WEST VALLEY CITY — There was plenty of warmth to go around at Hillsdale Elementary School on Monday.

Nearly 150 students lined up for a turn to pick out a brand new coat, with the help of about 20 delighted firefighters, as part of Operation Warm, a nationwide charity that gives coats to children who may not have them.

"It feels warm and nice," sixth-grader Vakapuna Foketi said of his new red coat. "It made me feel good because I only had hoodies, not a big coat like this one."

West Valley City firefighters gave out 140 coats Monday, and even went out to buy a few more for kids whose sizes were not available.

Some kids, like fifth-grader Valentina Bolkeim, were just as excited about meeting the special guests as getting a new coat.

"I feel awesome," she said, "because we get to meet the firefighters."

The first responders felt the same.

"It's always a fun time. … We love to see the kids," said West Valley City firefighter and paramedic Tommy Lloyd.

He said it's important for the department to keep up a good reputation in the community, so they know that "anyone can come talk to us, whether they're having a good day or bad day. We're here," he said. "So it's kind of an added bonus that they not only get a coat — they get to see us."

Hillsdale Principal Deb Woolley smiled as she ushered students onto the stage to get their coats.

"It's a big deal. We have so many kids that don't have them, and it breaks my heart to see them go out to recess with light jackets on when it's freezing outside," Woolley said. "Families are doing the best they can, but they can't afford every little thing. So it really does change their lives. … We're just so grateful."

Operation Warm has similar coat giveaways every year around the Wasatch Front and across the country. The project focuses on schools with a significant amount of students below the federal poverty level.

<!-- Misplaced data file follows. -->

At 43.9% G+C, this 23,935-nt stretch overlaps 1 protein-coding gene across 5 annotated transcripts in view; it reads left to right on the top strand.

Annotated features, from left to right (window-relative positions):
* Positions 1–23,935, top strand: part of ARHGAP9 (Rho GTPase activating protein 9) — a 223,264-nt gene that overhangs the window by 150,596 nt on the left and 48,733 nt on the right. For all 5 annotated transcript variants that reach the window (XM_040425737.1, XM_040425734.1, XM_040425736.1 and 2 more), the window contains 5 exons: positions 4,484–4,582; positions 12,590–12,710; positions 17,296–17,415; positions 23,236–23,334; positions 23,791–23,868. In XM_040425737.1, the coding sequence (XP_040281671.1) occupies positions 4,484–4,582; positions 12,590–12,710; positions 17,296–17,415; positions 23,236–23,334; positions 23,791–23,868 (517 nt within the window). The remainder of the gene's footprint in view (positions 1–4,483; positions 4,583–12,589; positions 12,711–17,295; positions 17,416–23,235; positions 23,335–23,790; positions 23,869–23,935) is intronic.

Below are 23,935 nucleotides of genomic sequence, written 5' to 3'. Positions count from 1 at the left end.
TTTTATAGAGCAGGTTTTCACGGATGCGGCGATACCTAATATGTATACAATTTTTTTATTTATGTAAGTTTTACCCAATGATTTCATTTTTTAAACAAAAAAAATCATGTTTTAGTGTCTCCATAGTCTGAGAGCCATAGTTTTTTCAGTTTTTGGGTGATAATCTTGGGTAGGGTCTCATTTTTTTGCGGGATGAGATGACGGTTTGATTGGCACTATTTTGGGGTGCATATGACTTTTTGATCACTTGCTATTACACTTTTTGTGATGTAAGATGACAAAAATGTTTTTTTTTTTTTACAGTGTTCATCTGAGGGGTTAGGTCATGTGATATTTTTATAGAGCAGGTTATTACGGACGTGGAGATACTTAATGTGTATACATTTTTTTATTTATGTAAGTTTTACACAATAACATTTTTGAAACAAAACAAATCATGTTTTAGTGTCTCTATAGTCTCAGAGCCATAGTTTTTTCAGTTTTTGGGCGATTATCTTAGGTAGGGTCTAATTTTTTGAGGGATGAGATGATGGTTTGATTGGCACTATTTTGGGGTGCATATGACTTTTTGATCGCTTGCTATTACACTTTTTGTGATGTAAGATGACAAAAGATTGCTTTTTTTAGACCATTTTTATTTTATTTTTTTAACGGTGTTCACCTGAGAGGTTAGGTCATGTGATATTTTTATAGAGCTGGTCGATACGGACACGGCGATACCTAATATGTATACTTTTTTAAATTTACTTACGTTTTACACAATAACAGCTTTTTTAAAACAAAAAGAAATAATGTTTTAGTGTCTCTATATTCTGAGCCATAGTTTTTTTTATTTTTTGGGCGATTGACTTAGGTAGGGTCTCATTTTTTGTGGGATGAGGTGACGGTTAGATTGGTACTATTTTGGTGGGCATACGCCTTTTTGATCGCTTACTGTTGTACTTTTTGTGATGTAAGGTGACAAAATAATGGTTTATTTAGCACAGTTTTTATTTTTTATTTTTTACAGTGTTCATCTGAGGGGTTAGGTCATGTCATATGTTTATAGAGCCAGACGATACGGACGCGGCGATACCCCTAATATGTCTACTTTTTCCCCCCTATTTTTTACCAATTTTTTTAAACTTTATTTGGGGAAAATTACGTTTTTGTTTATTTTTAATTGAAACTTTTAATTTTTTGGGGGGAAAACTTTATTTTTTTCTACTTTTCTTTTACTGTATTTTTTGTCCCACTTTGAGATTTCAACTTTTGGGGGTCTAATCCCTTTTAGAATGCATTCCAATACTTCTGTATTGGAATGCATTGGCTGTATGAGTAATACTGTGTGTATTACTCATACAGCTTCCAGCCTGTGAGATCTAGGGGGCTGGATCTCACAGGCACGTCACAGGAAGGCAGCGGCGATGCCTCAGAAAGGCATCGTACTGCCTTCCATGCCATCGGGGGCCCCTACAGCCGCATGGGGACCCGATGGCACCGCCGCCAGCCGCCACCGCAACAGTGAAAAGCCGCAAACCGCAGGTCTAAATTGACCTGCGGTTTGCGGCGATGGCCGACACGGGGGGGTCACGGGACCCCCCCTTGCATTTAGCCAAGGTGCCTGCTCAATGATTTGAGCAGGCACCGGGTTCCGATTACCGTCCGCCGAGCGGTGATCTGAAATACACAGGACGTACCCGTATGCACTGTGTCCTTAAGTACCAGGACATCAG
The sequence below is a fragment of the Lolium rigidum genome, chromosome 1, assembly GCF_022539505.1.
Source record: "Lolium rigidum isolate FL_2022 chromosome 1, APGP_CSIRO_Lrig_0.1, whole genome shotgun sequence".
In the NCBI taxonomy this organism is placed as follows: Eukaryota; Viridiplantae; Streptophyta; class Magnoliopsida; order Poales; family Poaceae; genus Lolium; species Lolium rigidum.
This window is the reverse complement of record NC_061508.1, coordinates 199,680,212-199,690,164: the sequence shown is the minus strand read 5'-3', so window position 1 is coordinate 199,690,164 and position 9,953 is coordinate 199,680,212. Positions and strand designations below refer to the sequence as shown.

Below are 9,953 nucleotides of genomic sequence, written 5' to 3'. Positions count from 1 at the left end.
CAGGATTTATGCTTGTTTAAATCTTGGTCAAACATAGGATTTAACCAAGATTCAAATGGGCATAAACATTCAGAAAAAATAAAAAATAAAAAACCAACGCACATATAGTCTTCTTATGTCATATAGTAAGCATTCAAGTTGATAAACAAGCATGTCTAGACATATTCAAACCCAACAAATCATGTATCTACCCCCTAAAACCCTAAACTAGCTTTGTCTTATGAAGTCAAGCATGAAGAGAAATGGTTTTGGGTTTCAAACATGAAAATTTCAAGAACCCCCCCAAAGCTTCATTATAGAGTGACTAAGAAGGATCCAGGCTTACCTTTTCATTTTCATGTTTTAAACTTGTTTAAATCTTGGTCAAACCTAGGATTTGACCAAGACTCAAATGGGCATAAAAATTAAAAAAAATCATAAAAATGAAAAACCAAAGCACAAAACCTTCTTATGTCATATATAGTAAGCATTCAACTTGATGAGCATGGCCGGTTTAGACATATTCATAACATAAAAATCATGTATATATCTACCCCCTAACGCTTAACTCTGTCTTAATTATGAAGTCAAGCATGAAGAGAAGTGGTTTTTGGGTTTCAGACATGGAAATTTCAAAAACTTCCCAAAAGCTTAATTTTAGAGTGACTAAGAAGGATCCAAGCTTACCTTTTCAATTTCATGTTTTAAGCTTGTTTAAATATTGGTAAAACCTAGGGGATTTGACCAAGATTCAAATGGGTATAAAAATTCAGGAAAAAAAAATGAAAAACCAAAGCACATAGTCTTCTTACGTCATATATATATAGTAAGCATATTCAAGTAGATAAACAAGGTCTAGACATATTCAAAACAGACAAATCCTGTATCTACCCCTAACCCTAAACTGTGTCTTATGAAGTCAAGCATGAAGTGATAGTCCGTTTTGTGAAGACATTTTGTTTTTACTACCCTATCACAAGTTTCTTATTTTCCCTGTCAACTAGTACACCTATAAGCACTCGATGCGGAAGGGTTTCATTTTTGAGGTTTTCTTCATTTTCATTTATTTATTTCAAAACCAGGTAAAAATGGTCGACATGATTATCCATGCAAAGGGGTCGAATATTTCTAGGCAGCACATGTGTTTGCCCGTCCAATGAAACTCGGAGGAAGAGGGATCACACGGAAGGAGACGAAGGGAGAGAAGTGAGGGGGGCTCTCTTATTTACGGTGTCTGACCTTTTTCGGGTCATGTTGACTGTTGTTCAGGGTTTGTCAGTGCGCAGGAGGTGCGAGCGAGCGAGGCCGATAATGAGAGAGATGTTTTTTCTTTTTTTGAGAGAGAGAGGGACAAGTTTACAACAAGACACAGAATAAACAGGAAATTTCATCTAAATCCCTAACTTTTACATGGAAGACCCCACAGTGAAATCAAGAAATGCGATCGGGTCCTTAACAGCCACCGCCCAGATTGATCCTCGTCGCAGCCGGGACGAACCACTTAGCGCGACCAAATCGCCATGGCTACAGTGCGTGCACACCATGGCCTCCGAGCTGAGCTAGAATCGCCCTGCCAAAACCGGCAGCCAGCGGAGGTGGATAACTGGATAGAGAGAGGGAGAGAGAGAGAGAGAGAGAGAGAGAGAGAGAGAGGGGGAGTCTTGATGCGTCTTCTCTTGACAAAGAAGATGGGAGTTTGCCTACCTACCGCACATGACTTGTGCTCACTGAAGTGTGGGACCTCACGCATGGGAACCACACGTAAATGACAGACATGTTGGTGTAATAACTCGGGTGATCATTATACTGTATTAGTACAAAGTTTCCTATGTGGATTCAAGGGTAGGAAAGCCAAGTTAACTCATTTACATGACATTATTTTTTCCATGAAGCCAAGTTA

Both school and fire officials agreed it's hard for kids to learn if their basic necessities aren't met.

"(I have) seen my students not be able to function in class because they're hungry or cold," said Lindsey Hester, a former teacher who is now a counselor with Granite School District. "They need their needs met before they can learn."

"Some kids have never had their own coat," added Zackery Hatch, president of West Valley Professional Firefighters. "Being able to make a difference in these kids' lives — we've seen them where they turned around and became leaders in the school just after something simple like this. It means a lot to us."

To not "segregate" the students, organizers worked with school social worker Tyler Robinson to identify entire class groups in need and others who would receive them at another time.

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"When kids get a brand new coat that's just theirs, they get their name in it, they have ownership of it, it just really makes them feel special and important," Robinson said.

Hatch and Lloyd both also talked about the kids having their names written on their new coat tags, and how it helps them realize it's their very own coat — not just to borrow or share.

Operation Warm's vision is that every child feels warm, valued and empowered.

"Children living in poverty are accustomed to receiving second-hand clothing. By providing a new coat, especially around the holidays, a child is not only provided with warmth but also a boost in joy and self-esteem," the organization said in a news release.

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